As promised, Rep. Major Owens (D-NY) brought the controversy at WBAI to the floor of the House of Representatives Thursday morning. This extraordinary step puts the spiraling crisis involving listeners, community radio stations, and the parent Pacifica Foundation in front of an even larger audience.
These are the remarks made by Rep. Owens:
"Mr. Speaker, tyrants in control of totalitarian countries like China, Serbia, and Iraq consider control of the airwaves an absolute necessity. They ruthlessly enforce censorship of a kind few of us can imagine in America. On last Monday, however, I had the weird and frightening experience of being gagged by a radio station manager in my own home city of New York. It started with a routine request that I call in for a phone interview on a show hosted on radio station WBAI by Ken Nash which focuses on union and labor news and features. The name of the show which commences at 2 pm was 'Building Bridges.' As the Ranking Democrat on the Workforce Protections Subcommittee I welcome the chance to appear on shows related to working families or unions.
"It is important to note that radio station WBAI is a non-profit station. It runs primarily on contributions solicited from a mass of diverse listeners. Since last December this station has experienced considerable turmoil internally and long-term producers and hosts have been fired or locked out of the station. Like many New Yorkers I am concerned about the present and future of this vital outlet for free speech on the radio. Without knowing all of the specific tensions and confrontations within the station, I have indicated my interest in working toward the resolution of the problems hampering the continuation of the unique and robust programming of WBAI.
"It is important to note that I am presently seeking ways to get more avenues opened for radio free speech in my city in general. Five low-powered Haitian stations have been shut down. The survival of WBAI is vital for the entire movement seeking more access to the airwaves. The bully monopolies of commercial radio provide the continuing roadblocks to these stations. My knowledge of the reputation of certain recent appointments to the Board of Pacifica Network, which is the parent non-profit institution responsible for WBAI, leads me to conclude that there is a clear and immediate danger that attempts will be made to sell WBAI to a commercial owner. Such a sale would mean the loss of a vital voice for working families in New York City.
"My beliefs and point-of-view are considered heresy by Station Manager Utrice Leid. Without explanation or apology she shut down the microphones and proclaimed that she had to intervene because it was her job to allow only the truth over the airwaves. The following is a summary of the statement I would have made had I not been censored and shut off:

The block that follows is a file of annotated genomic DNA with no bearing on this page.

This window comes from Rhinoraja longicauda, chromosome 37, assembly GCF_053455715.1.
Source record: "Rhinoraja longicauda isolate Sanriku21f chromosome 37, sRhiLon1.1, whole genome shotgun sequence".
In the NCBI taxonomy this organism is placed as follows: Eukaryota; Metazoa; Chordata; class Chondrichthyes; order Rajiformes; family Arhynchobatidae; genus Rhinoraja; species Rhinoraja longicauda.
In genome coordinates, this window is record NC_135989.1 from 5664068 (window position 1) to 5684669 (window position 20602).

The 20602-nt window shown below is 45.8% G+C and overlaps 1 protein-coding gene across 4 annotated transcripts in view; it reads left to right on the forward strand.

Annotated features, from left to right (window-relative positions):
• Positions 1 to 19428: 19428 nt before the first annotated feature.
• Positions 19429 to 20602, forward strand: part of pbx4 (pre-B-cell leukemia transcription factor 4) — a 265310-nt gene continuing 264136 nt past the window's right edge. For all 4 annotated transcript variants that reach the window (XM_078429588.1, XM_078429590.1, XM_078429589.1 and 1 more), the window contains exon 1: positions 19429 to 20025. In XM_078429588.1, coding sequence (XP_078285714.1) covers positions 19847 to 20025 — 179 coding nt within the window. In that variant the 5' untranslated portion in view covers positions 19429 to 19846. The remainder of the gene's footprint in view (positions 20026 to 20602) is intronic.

"The situation at WBAI has implications far beyond this one station. Freedom of speech over the airwaves via radio, broadcast television, and cable television is presently quite limited for the majority of Americans, and they are not aware of this. We have a problem of great magnitude that is not being appropriately addressed. The WBAI arrangement and structure offered one model to be emulated. As a listener supported station with a very diverse set of programs, procedures, and guests, WBAI represents the optimum use of radio in the services of ordinary people.
"When I attended the memorial service of the late Samori Marksman, who was a former WBAI Station Manager, last year in the great hall of St. John's Cathedral, I saw at that funeral a more diverse assembly than I have seen anywhere in New York City. Folks from all races, religions, income levels, and political persuasions were there. There were intellectual snobs who support programs broadcasting esoteric operas mingling with radical, grassroots political activists. Indeed, as a politician, one immediate reaction I experienced as I contemplated all of the diversity and the solidarity that was at that funeral, I felt that some of the powerful people in powerful places would see WBAI as a threat and seek to destroy it.
"WBAI represents radio freedom of speech that does not make profit for anyone. There are those who see profits being made via WBAI and other Pacifica stations. There are others in powerful places who feel that only commercial stations should exist, or if there are public stations, they should be indirectly controlled by corporate grants and benign corporate advertisements.
"Some of the persons who have recently been appointed to the Pacifica Board represent such powerful commercial interests. In my opinion, WBAI is an endangered station as long as such business predators are on the Pacifica Board. Persons far removed from the original ideals and philosophy of the founders of the Pacifica chain are not likely to promote the original intent of this very well conceived system.
"A basic question which must be tested as soon as possible in the courts is: Who owns a non-profit entity and who has a right to sell a non-profit radio station? Does the original charter or licensing by the FCC permit any group of trustees or directors to treat Pacifica and WBAI as if they were commercial entities?
"While the Pacifica turmoil is raging, I strongly urge WBAI to seek to preserve its freedom by exploring the necessary steps to become independent of Pacifica. As a non-profit entity WBAI should use the university structure as a model. It
should elect a Broad of Trustees through a voting process utilizing its contributors and supporters as the voters. The Trustees should be responsible for basic business operations while the producers and staff should be given a role similar to the faculty of a university. Basic freedoms similar to academic freedom and tenure should be conferred upon the longstanding producers and long-term paid and unpaid staff participants.
"We want to preserve WBAI in New York City."
Audio of Rep. Owens' Remarks